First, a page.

Jazz comes to Gibraltar from 20 - 25 October (Getty)
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Bebop on the Rock: performers at the upcoming Gibraltar Jazz Festival (20 – 25 October) share their favourite artists, albums and tracks of all time

George Posso, president of the Gibraltar Jazz Society

“What’s the history of the Gibraltar Jazz Society, and who’s your favourite jazz artist?”

The first Jazz Appreciation Society was formed in 1998 by Paul Riley, Dennis Mander and Liz Carr to promote jazz in Gibraltar and I was assigned to organise jazz nights. I started getting musicians together and organising a weekly jazz night. By 2000 I had formed the Gibraltar Jazz Society and started jazz nights at the O'Callaghan Eliott Hotel every Thursday. I also started hosting jazz workshops in secondary schools.

I have now been organising the Gibraltar Jazz festival in conjunction with the Gibraltar Ministry of Culture since 2012. This year’s festival it our third. The jazz workshops provided during the jazz festivals have generated a lot of interest amongst young music students, and have even resulted in one local school student going off to Berklee College of Music in Boston to further his musical education in jazz.

I have kept the weekly jazz sessions going at the O'Callaghan Eliott Hotel now for almost 15 years and with the addition of the yearly festival with expect the interest for jazz to keep growing.

My favourite artists? It's late and I'm lost for words, but I can say that amongst my many favourites Eliane Elias is definitely top of the list along with Marc Johnson, who has been a great influence on many upright bassists and formed part of the Bill Evans Trio, along with Randy Brecker's distinctive horn sounds and groove and immense background with the Brecker Brothers. What could be better than having these three greats for our third Gibraltar International Jazz Festival?

Eliane Elias, pianist, singer and songwriter

“Favourite jazz album?”

I have been asked this question dozens of times and my answer has always been the same. There are way too many for me. One of my favourite albums is “Seven Steps to Heaven” by Miles Davis, and one of my favourite tracks is “Maxine” on Bill Evans' album “New Conversations”.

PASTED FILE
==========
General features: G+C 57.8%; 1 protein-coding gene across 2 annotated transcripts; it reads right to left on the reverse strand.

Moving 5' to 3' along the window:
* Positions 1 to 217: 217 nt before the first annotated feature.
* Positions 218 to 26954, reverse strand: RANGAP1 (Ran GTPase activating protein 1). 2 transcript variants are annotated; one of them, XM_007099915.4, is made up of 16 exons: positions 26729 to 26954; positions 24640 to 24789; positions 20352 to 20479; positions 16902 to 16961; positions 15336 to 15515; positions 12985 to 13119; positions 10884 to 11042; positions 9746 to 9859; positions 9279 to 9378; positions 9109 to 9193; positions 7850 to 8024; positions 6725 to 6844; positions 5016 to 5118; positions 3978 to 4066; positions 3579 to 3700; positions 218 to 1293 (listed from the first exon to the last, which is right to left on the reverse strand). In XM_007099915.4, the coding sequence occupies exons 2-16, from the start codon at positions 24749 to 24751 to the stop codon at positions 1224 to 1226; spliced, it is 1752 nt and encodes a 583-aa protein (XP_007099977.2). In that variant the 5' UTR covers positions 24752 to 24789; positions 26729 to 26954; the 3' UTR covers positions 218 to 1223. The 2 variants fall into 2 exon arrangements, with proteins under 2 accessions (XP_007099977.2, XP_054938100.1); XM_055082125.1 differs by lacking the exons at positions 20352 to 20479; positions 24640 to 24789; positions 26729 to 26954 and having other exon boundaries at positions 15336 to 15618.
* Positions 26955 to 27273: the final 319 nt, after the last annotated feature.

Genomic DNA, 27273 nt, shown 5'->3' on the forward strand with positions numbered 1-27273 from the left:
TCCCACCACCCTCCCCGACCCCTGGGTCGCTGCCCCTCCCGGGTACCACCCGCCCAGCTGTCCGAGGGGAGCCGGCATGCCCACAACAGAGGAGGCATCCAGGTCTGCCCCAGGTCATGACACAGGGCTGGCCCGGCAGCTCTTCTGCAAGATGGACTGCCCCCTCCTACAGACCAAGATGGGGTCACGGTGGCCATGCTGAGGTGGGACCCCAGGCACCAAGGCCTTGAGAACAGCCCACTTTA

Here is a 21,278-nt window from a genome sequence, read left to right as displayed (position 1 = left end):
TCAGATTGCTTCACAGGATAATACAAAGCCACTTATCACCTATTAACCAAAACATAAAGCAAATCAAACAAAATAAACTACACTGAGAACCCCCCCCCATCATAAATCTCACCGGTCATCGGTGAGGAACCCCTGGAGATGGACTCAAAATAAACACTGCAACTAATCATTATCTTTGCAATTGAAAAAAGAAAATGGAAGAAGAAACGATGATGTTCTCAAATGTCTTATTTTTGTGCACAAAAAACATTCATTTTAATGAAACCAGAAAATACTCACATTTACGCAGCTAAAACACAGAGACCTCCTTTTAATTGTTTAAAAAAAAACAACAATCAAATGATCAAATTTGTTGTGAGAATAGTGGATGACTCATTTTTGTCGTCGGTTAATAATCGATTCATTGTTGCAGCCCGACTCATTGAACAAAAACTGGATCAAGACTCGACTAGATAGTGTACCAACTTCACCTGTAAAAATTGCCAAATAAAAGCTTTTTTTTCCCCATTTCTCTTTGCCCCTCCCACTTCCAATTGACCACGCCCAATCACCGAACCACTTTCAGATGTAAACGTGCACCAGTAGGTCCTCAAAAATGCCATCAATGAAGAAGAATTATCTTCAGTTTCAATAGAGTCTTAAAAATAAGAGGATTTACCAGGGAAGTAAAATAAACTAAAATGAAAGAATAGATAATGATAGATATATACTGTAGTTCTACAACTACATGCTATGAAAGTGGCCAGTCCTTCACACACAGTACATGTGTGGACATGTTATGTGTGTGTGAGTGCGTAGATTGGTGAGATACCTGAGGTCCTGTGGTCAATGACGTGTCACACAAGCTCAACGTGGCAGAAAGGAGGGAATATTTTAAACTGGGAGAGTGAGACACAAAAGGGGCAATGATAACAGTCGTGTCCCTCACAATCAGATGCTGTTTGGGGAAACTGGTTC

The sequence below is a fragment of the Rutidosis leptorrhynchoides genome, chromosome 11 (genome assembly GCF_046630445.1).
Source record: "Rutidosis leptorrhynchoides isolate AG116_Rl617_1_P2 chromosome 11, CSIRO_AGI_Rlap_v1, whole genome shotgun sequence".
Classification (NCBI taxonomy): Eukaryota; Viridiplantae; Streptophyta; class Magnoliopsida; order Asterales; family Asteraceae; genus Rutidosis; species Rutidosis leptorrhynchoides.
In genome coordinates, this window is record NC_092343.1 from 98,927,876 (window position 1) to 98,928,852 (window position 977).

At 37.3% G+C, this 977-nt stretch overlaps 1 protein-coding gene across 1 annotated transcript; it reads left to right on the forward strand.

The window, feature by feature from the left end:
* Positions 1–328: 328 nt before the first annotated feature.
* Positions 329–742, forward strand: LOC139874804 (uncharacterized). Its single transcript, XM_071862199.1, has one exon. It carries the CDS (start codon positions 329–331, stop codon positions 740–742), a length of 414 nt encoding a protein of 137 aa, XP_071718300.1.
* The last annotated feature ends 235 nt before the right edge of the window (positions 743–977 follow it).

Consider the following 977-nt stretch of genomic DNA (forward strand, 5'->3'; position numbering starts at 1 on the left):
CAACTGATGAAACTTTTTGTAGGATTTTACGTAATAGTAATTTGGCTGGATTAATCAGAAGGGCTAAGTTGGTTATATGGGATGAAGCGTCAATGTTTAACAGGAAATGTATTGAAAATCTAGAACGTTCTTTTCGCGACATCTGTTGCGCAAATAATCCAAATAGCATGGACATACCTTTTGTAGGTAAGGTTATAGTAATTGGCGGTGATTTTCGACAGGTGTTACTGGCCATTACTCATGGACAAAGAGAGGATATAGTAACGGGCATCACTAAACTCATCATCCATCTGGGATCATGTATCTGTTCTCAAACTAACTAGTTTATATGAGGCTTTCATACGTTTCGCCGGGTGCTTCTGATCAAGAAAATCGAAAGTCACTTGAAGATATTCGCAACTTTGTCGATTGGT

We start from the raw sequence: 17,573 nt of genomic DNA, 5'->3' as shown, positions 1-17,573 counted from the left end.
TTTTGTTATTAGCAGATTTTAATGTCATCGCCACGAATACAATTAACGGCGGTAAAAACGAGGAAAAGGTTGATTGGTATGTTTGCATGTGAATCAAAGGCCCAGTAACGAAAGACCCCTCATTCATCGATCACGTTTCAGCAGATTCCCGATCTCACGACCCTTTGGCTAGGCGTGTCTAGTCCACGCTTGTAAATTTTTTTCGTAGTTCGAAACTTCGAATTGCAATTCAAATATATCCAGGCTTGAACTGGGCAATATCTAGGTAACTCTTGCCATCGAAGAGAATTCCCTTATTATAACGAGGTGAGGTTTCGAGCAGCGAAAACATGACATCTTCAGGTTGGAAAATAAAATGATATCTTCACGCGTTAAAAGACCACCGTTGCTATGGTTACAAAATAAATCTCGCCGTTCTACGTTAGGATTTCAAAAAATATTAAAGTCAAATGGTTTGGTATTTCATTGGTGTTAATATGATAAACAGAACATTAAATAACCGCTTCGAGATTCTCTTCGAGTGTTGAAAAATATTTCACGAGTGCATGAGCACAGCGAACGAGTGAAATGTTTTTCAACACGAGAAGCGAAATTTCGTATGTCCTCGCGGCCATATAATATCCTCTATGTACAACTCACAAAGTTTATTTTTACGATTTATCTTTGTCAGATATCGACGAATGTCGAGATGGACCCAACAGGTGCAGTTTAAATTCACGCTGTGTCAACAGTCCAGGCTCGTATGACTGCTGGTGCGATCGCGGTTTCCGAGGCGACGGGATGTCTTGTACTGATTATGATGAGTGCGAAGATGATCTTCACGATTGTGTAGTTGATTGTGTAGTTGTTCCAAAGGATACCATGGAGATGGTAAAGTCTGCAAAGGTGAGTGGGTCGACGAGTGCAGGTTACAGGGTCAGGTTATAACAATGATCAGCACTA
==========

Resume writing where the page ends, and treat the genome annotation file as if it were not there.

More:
Randy Brecker, trumpet and flugelhornist 

“Favourite jazz track?”

My favourite jazz track of all time is my own track “Some Skunk Funk”, recorded on The Brecker Brothers Band's first record in 1975. It's also featured on our album “Heavy Metal Bebop”, a best-selling record which recently won a JazzPoll in Japan as the best horn record of all time. There are over 4,000 versions of this song on YouTube, and it's a kick every time we play it live and watch the audience's reaction when we start playing it. Sorry, but I'm my biggest fan!

Craig Philbin, band leader of the Soulmates

“Favourite jazz album?”

My favourite jazz album of all time would have to be the GRP All-Star Big Band live in concert. Every member of the band are exceptional solo artists in their own right and together they make what has to be the greatest big band of all time. Two tracks that really stand out for me are “Cherokee” and “S'wonderful”. George and Ira Gershwin's much loved tune “S'wonderful” is performed on two pianos by Dave Grusin and Russell Ferrante. The interplay between them is simply amazing and well worth a listen. 

Ray Noble's classic composition “Cherokee” is played by the trumpet section featuring some awesome trade-offs between Arturo Sandoval, Randy Brecker, Byron Stripling and Chuck Findley - who between them deliver a master class in jazz improvisation. Sandoval utilises his trademark screaming upper register, hitting notes that trumpet players across the world can only ever dream of. Being a trumpet player myself, I never tire of listening to this track and I can't wait to meet the legend that is Randy Brecker in person when he visits Gibraltar! 

Peter Martinez, from Levanter Breeze

“Favourite jazz artist?”

John Mclaughlin. Recommended by other musicians, I first started to listen to John Mclaughlin’s work around 1978/9. What captivated me was his sound and his unique, particular style of playing. Fusing jazz with flamenco and other ethnic sounds certainly gave me ideas about how to approach jazz in a different way, which that at the time seemed impossible as it was usually presented in the traditional manner. Today, I still reinforce my work with his influences.
“Favourite jazz album?”